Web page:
Several major cities have now been the sites of violent clashes between police and protesters, and while U.S. citizens are not necessarily targeted, Westerners are sometimes caught up in the melee, the State Department alert said.

"The U.S. Department of State strongly urges U.S. citizens to avoid all demonstrations in Egypt, as even peaceful ones can quickly become violent, and a foreigner could become a target of harassment or worse," the alert stated. "U.S. citizens are urged to remain alert to local security developments and to carry identification and, if moving about alone, a cell phone or other means of communication that works in Egypt."


The Cable

U.S.-Russia war of words ramps up after NGO raids

The United States and Russia are engaged in a new diplomatic war of words following Russian government raids on several international NGOs this week -- and the battle is set to escalate.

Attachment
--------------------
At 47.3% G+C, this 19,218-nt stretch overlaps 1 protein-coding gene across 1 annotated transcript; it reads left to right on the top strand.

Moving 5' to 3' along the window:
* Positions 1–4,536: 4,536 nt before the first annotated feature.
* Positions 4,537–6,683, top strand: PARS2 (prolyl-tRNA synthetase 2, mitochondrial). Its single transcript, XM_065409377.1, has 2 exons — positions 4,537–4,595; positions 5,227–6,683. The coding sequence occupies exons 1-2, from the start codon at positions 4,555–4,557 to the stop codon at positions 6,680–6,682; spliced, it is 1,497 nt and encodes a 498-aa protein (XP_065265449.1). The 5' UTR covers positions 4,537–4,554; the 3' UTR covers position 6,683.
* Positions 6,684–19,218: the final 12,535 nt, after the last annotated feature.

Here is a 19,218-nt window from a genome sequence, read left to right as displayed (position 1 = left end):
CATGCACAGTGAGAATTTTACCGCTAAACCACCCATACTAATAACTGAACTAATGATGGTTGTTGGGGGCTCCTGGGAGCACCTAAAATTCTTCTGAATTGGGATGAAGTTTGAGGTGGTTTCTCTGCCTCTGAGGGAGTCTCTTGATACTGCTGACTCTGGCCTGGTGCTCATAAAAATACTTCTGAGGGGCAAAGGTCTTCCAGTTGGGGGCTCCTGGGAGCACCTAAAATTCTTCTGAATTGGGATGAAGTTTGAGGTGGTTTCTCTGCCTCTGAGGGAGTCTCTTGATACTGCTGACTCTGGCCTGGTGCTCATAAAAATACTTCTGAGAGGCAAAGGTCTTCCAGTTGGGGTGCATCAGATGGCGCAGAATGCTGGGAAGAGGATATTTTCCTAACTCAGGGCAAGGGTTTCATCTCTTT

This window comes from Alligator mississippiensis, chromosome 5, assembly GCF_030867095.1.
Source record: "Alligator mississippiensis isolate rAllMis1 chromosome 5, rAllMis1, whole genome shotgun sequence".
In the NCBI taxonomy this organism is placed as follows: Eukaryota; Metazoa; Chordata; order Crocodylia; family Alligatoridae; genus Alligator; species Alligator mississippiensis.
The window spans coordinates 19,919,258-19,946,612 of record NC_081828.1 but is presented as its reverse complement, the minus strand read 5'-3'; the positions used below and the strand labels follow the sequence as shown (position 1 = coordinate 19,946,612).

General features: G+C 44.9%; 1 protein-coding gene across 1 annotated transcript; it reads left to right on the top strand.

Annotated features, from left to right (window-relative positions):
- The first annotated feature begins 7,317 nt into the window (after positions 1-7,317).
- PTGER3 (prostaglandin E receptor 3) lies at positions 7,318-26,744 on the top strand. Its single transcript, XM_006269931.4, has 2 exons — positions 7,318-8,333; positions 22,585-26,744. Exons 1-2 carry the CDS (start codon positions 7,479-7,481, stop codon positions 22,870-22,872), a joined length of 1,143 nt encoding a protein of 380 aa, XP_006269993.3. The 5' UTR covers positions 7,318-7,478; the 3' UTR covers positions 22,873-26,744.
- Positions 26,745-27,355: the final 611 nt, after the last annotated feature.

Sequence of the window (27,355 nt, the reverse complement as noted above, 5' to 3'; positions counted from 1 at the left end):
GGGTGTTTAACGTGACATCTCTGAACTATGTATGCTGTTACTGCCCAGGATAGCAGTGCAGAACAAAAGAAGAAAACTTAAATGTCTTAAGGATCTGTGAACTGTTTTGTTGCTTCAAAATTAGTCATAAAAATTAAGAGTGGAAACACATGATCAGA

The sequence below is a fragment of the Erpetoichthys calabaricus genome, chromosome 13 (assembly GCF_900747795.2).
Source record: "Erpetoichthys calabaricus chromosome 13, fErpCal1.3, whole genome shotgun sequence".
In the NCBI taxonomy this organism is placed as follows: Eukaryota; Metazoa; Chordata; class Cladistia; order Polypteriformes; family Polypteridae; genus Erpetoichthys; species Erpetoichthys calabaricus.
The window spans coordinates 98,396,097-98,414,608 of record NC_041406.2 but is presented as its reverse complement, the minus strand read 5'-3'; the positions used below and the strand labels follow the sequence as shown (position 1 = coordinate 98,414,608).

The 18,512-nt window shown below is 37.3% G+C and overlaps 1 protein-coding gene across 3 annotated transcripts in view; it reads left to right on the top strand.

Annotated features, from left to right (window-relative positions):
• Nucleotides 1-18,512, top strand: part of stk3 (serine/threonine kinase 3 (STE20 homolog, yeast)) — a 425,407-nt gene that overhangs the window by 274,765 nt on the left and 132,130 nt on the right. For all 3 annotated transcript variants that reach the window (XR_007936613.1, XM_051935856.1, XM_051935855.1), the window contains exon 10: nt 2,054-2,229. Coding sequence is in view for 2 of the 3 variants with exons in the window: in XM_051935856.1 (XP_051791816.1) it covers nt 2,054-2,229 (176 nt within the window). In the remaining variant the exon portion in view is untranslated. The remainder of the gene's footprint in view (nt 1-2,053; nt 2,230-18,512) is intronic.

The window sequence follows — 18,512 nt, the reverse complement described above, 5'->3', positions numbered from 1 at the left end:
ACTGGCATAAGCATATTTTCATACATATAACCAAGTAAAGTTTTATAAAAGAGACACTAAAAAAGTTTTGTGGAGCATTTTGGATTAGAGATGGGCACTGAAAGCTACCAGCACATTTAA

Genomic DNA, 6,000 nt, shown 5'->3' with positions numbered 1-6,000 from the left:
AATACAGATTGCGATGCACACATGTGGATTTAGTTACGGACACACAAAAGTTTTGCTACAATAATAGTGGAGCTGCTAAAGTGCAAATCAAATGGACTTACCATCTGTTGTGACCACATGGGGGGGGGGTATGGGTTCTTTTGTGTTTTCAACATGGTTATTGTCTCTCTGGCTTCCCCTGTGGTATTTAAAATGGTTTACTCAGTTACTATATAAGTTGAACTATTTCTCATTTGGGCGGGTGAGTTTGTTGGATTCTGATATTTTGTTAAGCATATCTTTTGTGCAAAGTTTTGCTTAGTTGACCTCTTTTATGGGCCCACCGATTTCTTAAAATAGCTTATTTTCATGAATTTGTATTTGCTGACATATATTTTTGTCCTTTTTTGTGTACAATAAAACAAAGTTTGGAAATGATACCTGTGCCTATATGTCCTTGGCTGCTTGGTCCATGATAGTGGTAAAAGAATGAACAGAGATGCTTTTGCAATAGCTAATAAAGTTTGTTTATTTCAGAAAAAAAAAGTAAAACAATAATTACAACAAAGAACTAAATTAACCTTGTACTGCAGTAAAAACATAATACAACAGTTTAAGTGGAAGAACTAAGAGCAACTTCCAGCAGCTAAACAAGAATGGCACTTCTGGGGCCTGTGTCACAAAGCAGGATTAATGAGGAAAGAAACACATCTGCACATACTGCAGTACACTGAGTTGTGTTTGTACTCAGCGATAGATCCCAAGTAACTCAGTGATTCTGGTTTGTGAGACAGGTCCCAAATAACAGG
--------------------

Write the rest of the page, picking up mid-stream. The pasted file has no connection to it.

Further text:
Following this week's raids of dozens of international organizations by the Russian police, several countries have condemned the actions of President Vladimir Putin's government as dangerous assault on civil society and another step backwards in Russia's path toward open and democratic governance. Harsh statements of condemnation have come from the EU's foreign policy chief Catherine Ashton, the top levels of the German government, the French Foreign Ministry, and numerous international organizations.

The State Department entered the fray on Thursdayaccusing the Russian government of conducting a "witch hunt" as it seeks to implement a new law placing new restrictions on NGOs and what the Russians call "foreign agents" on their soil.

"The sheer scope of these inspections now -- which are now, as I said, targeting not just NGOs who are subject to the changes under Russian law but also targeting civil organizations that are not subject to those laws, like religious organizations, educational organizations -- really gives us concern that this is some kind of a witch hunt," State Department Spokeswoman Victoria Nuland said. "We think that these laws are extremely restrictive, that they are chilling the environment for civil society, which is taking Russian democracy in the wrong direction."